NY Mirror

Beware of islands! Two weeks ago, the film press corps was terrorized by both Roosevelt Island (the dank, depressing setting of Dark Water) and Liberty Island (the soggy site of Fantastic Four's rainy premiere). Still, a few days later, we bravely trekked to The Island, the futuristic popcorn movie that turned out to be perfectly dry except for the giant pools of moist flesh known as SCARLETT JOHANSSON's lips. (And she has two pairs; she plays . . . no, never mind. The commercial may give it away, but damned if I will!) The scariest thing about the movie, actually, is its artillery of product placements, climaxing with an intriguing scene where lippy Scarlett looks in amazement at her own Calvin Klein commercial. ("I guess it'll still be running in 2019!" laughed Camp director TODD GRAFF at the after-party.)

Anyway, while the stars pout and run a lot, STEVE BUSCEMI steals the whole thing as a token human, but it was Steve's dad who hijacked the party, telling me he hates reading that his son is "frog-eyed and snaggle-toothed." I do too; he's totally hot (and more basset-eyed anyway). Whatever he is, amiable Steve is not exactly a soundbite machine, so to prompt him, I found myself turning into BAIRD JONES and asking him what's the craziest thing he ever did to make money. "I once sold newspapers on the Triborough Bridge—in the truck lane," Steve obliged. Now that's scary. That bridge connects outer boroughs to the island!

People were running for the suburbs at a screening of ROB ZOMBIE's The Devil's Rejects—in fact, several attendees ended up holding their stomachs and fleeing for the truck lane. ("That's a good review!" Zombie exulted when I related this to him over drinks the next night, followed by taxidermy shopping at the Evolution store.) But for all its reveling in gore and meanness, I found the film a richly riveting redneck cesspool, studded with fun dialogue like "Death's not an option" and "Do I stutter, bitch?"

Rob Zombie's skeletons in the closet
Rob Zombie's skeletons in the closet

And Zombie—the metal rocker turned grunge filmmaker—was quite affable in person, not a dead-rat-eating serial killer at all. The only child carny who ended up studying fine art at Parsons, Zombie told me he based a lot of the film—about a homicidal clan's showdown with a vengeful sheriff—on his experiences with his own wacky family and its carnival cohorts. "In the '70s that's what the carnies looked like," he said, "with long, greasy hair and bad teeth. You know, the guy who's out on parole but is somehow running the Tilt-a-Whirl at the local fair." Yeah—that's my uncle too!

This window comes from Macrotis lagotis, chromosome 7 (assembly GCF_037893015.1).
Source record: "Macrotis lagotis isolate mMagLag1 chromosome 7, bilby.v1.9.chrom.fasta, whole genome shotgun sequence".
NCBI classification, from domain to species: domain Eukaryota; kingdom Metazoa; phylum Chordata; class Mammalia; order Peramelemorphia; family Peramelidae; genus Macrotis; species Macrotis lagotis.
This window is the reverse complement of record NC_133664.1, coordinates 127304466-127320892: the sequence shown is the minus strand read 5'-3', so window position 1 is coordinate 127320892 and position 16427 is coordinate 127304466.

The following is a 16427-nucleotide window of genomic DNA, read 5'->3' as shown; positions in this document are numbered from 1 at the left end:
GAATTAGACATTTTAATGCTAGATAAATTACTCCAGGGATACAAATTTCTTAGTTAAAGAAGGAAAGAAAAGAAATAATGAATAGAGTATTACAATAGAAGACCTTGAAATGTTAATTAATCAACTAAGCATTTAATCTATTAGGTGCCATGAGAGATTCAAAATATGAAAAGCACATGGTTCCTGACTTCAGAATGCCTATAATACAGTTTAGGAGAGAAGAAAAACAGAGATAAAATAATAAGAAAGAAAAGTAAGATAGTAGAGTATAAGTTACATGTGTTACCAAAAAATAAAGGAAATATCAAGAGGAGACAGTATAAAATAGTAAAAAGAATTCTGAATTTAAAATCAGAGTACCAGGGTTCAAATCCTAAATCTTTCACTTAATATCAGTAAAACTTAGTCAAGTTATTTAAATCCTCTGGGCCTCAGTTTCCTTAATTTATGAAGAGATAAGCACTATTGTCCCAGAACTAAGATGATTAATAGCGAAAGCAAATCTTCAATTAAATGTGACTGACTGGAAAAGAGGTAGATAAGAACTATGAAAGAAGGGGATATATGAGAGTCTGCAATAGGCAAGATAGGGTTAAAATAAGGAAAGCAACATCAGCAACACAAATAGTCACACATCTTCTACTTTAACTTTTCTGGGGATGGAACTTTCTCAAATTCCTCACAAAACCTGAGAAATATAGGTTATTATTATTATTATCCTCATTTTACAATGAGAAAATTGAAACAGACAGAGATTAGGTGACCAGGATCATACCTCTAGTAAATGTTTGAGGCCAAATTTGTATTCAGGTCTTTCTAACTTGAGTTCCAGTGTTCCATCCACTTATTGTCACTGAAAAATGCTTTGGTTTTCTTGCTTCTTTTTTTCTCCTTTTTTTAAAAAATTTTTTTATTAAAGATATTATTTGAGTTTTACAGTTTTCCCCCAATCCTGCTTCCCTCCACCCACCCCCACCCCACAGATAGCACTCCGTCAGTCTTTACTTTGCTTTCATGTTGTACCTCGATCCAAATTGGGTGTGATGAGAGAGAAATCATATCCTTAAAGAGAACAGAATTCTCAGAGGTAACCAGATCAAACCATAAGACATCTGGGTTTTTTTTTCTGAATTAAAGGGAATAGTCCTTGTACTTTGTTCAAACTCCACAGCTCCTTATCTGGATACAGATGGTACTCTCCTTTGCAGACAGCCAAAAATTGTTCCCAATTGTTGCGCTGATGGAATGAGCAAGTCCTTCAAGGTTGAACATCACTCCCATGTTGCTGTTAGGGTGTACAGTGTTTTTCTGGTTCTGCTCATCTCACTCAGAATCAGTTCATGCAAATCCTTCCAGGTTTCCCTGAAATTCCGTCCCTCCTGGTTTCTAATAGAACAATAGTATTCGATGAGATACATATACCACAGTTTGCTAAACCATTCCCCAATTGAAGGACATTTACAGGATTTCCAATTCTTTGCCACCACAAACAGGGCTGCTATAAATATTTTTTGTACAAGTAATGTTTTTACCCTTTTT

Is Zombie—who last did the related House of 1000 Corpses—making a comment on sadism or just joining in the fun? "Just joining in the fun," he said, smiling. "I'm not making a comment on anything. Clearly, the bad people in the movie are disgusting and have no redeeming characteristics—except that they're charismatic. I play off Charles Manson. When GERALDO RIVERA—who's pretty charismatic himself—interviewed Manson, he used to come off like a piece of wood in comparison." Well, I'd rather be sane wood than charismatic cuckoo droppings.

Anyway, will The Devil's Rejects warp young minds? "Nah," said Zombie. "I've been watching all kinds of stuff since I was a little kid and it didn't affect me." Pause. Big grin. "Not a good example."


My tummy settled at the premiere party for Happy Endings—nausea is not an option—especially when writer-director DON ROOS told me he's still together with his boyfriend of 12 years, DAN BUCATINSKY. "All our friends are in long relationships too," Roos said, bemusedly. "Boring people know boring people!" But Roos is the opposite of boring. His The Opposite of Sex was such a deft sexual satire they even made it into a toe-tapping out-of-town musical. And Happy Endings—with LISA KUDROW as an abortion counselor who gave a baby up for adoption—has gem-like performances, if a self-conscious, overloaded style that's truly dividing folks. ("But people only tell me they like it," Roos grinned.)

The topic is certainly scary enough. "Every human being feels they have some ownership over the process of birth," Roos explained to me. His feelings? "Please, I'm gay," he declared. "I've got to be pro-choice!" Well, would he and the boyfriend ever choose to un-boring up their lives and have a child? "We have a daughter," he revealed, blithely. "Ugh," I moaned. "I just showed my utter presumptuousness and internalized homophobia." "That's the best kind! It's the strongest!" Roos laughed.


I'm pro-Fatal Attraction—the big-haired '80s classic that demonized single working women and casual sex encounters while celebrating hollow family values—especially since it's ripe for a raucous satirical revival. So here comes Off-Broadway's diverting Fatal Attraction: A Greek Tragedy, which puts distance upon distance from the material, with lots of stylized, self-referential shtick, plus a Greek chorus interrupting it all. It's often too removed, but the fight scenes and the bunny are swell, and COREY FELDMAN, clearly having recovered from MICHAEL JACKSON once showing him a book about venereal diseases, does a perfectly preening MICHAEL DOUGLAS impression.

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